Summary

A report from the Patented Medicine Prices Review Board (PMPRB) compares generic drug prices in Canada with those of other industrialized countries. The report was released on December 1, 2014 and highlights the changes that have taken place with generic drug pricing in Canada from 2011 to the first (Q1-) and second (Q2-) quarter of 2013.

Canadian generic-to-brand price comparison

The price of generic drugs in Canada has been markedly reduced in recent years with the implementation of provincial generic drug pricing policies. The PMPRB’s analysis compared the price of generic drugs in Canada to the brand product and found that gap between brand and generic prices is widening. The typical price of generic drug fell from 56% in Q1-2011 to 39% of the brand price in Q1-2013.1 In Ontario, it is reported that in Q2-2013, the price of generic drugs was 31% of the brand price.

Foreign-to-Canadian generic drug prices  

Although the price of generic drugs in Canada has been markedly reduced, generic drugs prices are still more expensive in Canada than in comparative foreign markets2. The PMPRB reports that the average foreign price for generic drugs by Q1-2013 was 32% lower than corresponding Canadian drugs.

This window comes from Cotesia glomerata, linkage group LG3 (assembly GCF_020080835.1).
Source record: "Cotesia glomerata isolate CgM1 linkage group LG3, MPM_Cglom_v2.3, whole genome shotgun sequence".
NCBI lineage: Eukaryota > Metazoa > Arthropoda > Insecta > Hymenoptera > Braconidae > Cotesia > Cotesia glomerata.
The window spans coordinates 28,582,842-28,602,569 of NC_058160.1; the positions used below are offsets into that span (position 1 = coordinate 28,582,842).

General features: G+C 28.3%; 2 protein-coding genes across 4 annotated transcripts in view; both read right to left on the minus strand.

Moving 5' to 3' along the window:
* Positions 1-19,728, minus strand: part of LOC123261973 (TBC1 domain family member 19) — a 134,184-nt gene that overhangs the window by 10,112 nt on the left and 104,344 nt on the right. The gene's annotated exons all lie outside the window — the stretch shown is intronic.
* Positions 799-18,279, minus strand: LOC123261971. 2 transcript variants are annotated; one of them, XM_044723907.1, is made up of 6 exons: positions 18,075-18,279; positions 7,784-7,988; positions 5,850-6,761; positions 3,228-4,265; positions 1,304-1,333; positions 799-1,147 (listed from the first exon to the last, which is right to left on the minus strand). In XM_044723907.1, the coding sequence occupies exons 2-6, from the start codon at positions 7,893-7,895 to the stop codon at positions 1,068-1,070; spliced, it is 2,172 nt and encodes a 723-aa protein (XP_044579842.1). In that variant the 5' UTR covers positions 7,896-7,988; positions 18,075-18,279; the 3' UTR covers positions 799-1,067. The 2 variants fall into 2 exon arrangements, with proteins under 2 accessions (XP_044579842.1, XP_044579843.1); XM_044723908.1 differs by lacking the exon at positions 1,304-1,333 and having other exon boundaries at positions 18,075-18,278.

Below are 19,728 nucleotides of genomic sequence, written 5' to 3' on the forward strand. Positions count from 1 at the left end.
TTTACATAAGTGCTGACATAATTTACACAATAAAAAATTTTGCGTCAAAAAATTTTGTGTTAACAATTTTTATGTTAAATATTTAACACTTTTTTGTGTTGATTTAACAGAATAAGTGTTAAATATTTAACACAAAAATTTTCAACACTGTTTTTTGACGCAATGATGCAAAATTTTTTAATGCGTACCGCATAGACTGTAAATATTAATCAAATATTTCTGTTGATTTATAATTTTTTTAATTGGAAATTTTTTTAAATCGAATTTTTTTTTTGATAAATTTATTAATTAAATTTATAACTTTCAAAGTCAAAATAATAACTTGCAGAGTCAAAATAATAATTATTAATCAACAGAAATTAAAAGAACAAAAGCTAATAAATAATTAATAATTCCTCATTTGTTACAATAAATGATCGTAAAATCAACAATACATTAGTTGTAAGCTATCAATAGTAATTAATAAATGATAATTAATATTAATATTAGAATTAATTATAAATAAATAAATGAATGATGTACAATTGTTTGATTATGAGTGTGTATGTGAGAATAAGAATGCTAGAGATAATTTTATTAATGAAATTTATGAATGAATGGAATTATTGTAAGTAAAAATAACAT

The foreign-to-Canadian price comparison was also analyzed by major therapeutic class3, which confirmed that foreign prices are typically lower than Canadian prices. The results from this analysis also reveal that the gap between foreign and Canadian generic drug prices is larger where the market size is larger. For example, foreign prices are 39% lower than Canadian prices for drugs with annual sales in Canada of greater than $10 million. This is notable since generic drugs with medium to large size markets ($5 million or more in annual Canadian sales) made up more than 80% of the 2013 generic drug sales in Canada.  

Foreign-to-Ontario generic drug prices

The PMPRB  also conducted foreign-to-Ontario generic drug price ratios, which showed that generic drug prices in Q2-2013 were less than Q1-2013, however, the top-selling generic drugs are still on average 25% lower in foreign markets. The pan-Canadian Generic Value Price Initiative, which aims to reduce the price of 18 drugs to 18% of the brand price by April 1, 2016 was implemented in April 1, 2013, with 10 of the most common generic drugs currently being priced at 18% of the brand price.4 

Although the additional generic drug pricing reductions that occurred in mid-2013 are not fully captured by this report, the data suggests that the pan-Canadian Generic Value Price Initiative can reduce the gap between Canadian and foreign generic drug prices in the future.

Link to report:

Generic Drugs in Canada, 2013 (December 2014)